Philosophy Of The Cosmos - Numbers
Numbers
Through the the readings I came across an essay from Lazer calls 'The Unity of Science', which is the first essay in the reading brick.
While reading it, I came across an interesting phrase on page 6, and it goes like this, to the 'corresponds to the aspect of reality (as we experience it) that Greek philosophers called becoming, as opposed to the timeless being of numbers, triangles, and circles.'
I found it interesting that the greeks used the idea of 'becoming', which is understandable due to the fact that the future is something that out of our perception is going to happen. However, numbers on the other hand are fixed and only describe a single particular unit, which surely is beneficial. But can it actually describe the complexities we face in understanding our world and the Universe we live in? In particular knowing that the Universe is something that is in motion and always changing and expanding.
Up to now numbers (and their use through mathematics) has been very successful in helping to create theories or to make some mathematical sense. But are numbers and with this I am including Mathematics not bound to the human mind, which is far from perfect or all knowing. Thus we not only face the problem of the actual human capability to understand the Universe, but also the fact that we use a concept of describing the (U)niverse in terms of numbers that we have created ourselves. Therefore, are we not bound in the end to our own limitations? May be, this is why the greeks used the term 'becoming' as it cannot necessarily be described by our understanding, simply because you cannot see or understand the future with certainty.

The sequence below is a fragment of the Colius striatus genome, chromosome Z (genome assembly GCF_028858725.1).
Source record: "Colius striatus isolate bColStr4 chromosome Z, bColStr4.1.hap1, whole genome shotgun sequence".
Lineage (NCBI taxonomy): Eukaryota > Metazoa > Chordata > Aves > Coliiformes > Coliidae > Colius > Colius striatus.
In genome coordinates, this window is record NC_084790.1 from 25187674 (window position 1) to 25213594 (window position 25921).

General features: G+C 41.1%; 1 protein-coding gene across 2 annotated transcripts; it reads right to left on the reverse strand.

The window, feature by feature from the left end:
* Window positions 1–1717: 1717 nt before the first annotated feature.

This is just a thought I had while reading, please feel free to criticize my possible misunderstanding.
Leonidas
U4693040
[[blue Leonidas,
The abstraction of objects using numbers slightly strange way of understanding the universe I will agree, but it is necessary to prevent massive logical paradoxes in the most basic mathematical statements. For instance, unless you have numbers, adding and subtracting makes no sense and quantities cannot be given any sense of meaning in relation to themselves or other types of quantities.
The whole idea of "number" is a useful, practical way of quantifying the existence of something, but it is no more than that. Numbers and mathematics are tools that we use to understand the universe, which may or may not be mathematical and/or logical in nature.
In the end, we have to accept that it is mathematically impossible to prove that 1 plus 1 does in fact equal 2 (Godels Incompleteness Theorem of 1931), but we then accept this fundamental paradox because mathematics is too useful to discard.
Now, in terms of what is possible with very simple mathematical systems, we can get immensely complicated behaviour out of a few simple rules. Look up a simulation called Life on wikipedia, if you are interested. The 'future' or output in a mathematical system can in fact be uncertain. Certain chaotic systems can vary greatly depending on what you feed into them.
In the end, I think that numbers, like computers, shapes and clockwork are simply tools. It's just that Nature often uses these as well or better than we do, but buried so deeply that their true form is hidden, which is why they contrast so heavily when revealed, which might be why the Greeks used 'becoming'.
Andrew (U4521338) ]]